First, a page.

Barrick Gold brings mobile mesh network to NSW mine

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Barrick Gold brings mobile mesh network to NSW mine
Mobility trailers being assembled at Barrick Gold's Cowal mine in NSW (Courtesy: CBO Telecommunications).

Bridges gap between production and IT.

Barrick Gold has rolled out a wireless mesh network at its NSW-based Cowal mine with the aid of an innovative Australian-developed solar-powered trailer.

The Canadian gold giant is one of at least four mining firms to adopt the solar mobility trailers which are designed and manufactured by Brisbane's CBO Telecommunications.

The ruggedised trailers carry a solar panel and can house a range of network equipment, such as wifi, mesh or microwave links. They are designed to act as portable network extensions at remote sites.

CBO's managing director Mark McGregor told iTnews that Xstrata, Peabody Energy, Newcrest and Barrick Gold had bought trailers in the past 18 months, and that the company is shortlisted for several multi-million dollar contracts.

McGregor said the Barrick project came about as part of an upgrade of the Cowal's MineStar fleet management system approximately two years ago.

According to a Cisco case study (pdf), Barrick decided to upgrade the communications network that underpins MineStar-enabled operations at Cowal, in part to take advantage of features in the upgraded fleet software.

It was replaced with a Cisco-based wireless mesh network with Cisco Aironet 1524SB outdoor mesh access points deployed on CBO's trailers.

"Cisco had never envisaged putting these things on trailers and having them move around [a site] — what they actually envisaged was putting them on a light pole at a remote part of a university campus [for example]," McGregor said.

"We've had to work very closely with Cisco ... to make sure that we're meeting or exceeding their requirements, but also making sure that the business requirements of the customer are met."

The idea of hosting the access points on trailers is that edge connectivity can be moved dynamically and cost-effectively to the parts of the mine where it is needed most.

"it dramatically extends your coverage across the mine tenement," McGregor said.

"Our mobile wireless network can change from week to week as the topology and depth of the mine changes," he added in a statement, saying the system had proven capable of relaying communications "at a pit depth of over 400m with no connectivity degradation or packet loss".

The Cowal mine has a core network consisting of fibre optic cabling and high-capacity microwave links that connect "via mesh to [the] mobile access point on the trailer", McGregor said.

Cowal is located about 350 kilometres west of Sydney. It produced 268,000 ounces of gold in 2012.

New comms strategy

Barrick is but the latest miner to take a refreshed view of the way communications networks are deployed on mine sites.

Rather than deploying standalone networks for specific applications, as has been the case in the past, many miners were now looking to deploy a single communications network for multiple applications.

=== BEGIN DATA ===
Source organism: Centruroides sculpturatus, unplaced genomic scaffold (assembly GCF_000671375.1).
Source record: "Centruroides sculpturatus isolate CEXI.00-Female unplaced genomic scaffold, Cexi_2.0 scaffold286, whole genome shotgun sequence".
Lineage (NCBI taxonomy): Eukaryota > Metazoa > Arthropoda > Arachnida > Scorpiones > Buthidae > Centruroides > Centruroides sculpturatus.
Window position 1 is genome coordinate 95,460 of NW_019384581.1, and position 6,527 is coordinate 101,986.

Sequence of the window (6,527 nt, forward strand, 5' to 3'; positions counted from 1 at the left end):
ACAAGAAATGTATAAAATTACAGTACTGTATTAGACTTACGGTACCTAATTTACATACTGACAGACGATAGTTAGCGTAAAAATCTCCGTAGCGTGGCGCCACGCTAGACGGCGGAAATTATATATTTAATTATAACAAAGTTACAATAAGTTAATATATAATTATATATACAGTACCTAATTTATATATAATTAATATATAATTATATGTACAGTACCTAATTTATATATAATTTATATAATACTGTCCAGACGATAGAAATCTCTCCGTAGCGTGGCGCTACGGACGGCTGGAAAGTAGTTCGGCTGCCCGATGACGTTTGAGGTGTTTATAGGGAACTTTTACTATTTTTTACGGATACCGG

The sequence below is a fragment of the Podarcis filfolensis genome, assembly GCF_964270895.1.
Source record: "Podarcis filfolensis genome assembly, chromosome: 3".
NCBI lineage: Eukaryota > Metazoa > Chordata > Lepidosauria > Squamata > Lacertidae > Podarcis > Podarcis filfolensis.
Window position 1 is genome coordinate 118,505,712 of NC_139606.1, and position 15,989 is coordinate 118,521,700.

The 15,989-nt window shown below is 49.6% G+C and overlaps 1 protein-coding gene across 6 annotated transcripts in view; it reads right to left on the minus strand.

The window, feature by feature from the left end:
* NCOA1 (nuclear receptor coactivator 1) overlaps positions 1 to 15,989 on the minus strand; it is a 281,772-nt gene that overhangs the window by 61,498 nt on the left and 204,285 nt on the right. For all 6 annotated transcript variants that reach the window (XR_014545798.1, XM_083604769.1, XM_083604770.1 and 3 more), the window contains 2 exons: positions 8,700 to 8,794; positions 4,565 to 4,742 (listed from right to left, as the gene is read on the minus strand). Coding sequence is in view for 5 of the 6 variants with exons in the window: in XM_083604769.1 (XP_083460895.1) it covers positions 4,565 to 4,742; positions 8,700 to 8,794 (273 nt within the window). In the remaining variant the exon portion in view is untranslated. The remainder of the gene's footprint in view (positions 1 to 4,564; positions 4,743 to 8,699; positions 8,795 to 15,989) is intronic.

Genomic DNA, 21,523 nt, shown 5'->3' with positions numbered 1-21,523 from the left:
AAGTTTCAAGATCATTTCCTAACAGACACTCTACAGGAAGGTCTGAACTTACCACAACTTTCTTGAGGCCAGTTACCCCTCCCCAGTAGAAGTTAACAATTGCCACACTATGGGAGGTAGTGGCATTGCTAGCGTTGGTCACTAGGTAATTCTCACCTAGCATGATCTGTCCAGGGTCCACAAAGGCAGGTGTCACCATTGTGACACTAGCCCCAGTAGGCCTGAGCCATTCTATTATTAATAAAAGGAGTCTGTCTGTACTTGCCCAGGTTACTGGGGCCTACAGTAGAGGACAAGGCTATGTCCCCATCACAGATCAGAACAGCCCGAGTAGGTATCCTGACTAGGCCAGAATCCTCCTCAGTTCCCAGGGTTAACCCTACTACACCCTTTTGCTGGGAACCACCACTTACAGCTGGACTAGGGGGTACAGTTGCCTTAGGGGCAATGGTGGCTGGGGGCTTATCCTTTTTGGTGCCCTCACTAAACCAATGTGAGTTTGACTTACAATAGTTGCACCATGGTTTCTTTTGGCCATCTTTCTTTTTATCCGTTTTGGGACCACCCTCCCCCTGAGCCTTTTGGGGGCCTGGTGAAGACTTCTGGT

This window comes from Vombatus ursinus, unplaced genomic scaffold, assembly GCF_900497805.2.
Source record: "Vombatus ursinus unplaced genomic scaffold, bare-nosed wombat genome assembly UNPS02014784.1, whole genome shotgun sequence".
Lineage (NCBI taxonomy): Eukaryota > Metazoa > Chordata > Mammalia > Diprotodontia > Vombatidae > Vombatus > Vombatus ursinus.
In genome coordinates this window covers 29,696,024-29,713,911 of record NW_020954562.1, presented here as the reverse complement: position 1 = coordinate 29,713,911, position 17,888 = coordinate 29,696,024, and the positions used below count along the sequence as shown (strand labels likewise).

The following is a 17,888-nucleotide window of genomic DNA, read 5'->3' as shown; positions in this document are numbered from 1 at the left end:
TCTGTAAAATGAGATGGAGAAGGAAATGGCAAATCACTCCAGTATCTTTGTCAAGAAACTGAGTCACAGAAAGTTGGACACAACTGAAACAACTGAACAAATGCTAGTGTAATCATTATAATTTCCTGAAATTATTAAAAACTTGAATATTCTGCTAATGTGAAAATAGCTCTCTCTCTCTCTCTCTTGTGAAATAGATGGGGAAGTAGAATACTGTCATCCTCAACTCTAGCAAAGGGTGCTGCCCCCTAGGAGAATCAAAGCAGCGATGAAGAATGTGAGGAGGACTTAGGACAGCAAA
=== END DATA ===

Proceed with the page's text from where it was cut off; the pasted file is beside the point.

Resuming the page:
In Barrick's case, the mesh network supports "fleet management, loading, hauling, bulldozing [and] dispatch", according to Cisco's case study.

It is also "able to support ... video surveillance cameras that monitor suspicious activity within the mine, ... secure voice communications ... [and] headset monitors that can alert the control room if a driver becomes tired and starts nodding off".

McGregor noted a trend towards deploying multi-use networks as budgets stay tight.

"One of the things that we've been instrumental in the last couple of years is working with our clients to make sure they get their best bang for their buck," he said.

"[Barrick] is number six or seven for us in the last 18 months saying ... 'We don't have budget to go and do five things [that are] similar, so let's do one thing.'"

While the mesh network supports multiple applications, those that run over it could still be classified broadly as operations or production systems.

In other words, there appears to be little appetite among miners to run production and IT systems such as email or internet over the same communications network.

"We need to be very clear — this [mesh network] doesn't have ... standard IT [traffic] on it," McGregor said.

"It's a production network. It should [still] be viewed as a production network. It's not an IT network."

However, McGregor noted that Barrick IT did play a role in the network specification and design, a sign that the traditional divide between IT and mine operations personnel is slowly being broken down.

"Barrick are, like the rest of our customers, really saying, 'What is the line between production and IT?'" McGregor said.

"What used to happen from our experience is IT would go buy a network, production would go buy a network, and the two would never touch.

"Now what happens is exactly [as it is] in this case — Production went and bought a network but they bought it and used internal IT as a consultant helping them specify it. This is the paradigm shift."

McGregor noted internal IT could assist production to address security, governance and related concerns with running site-wide wireless networks.

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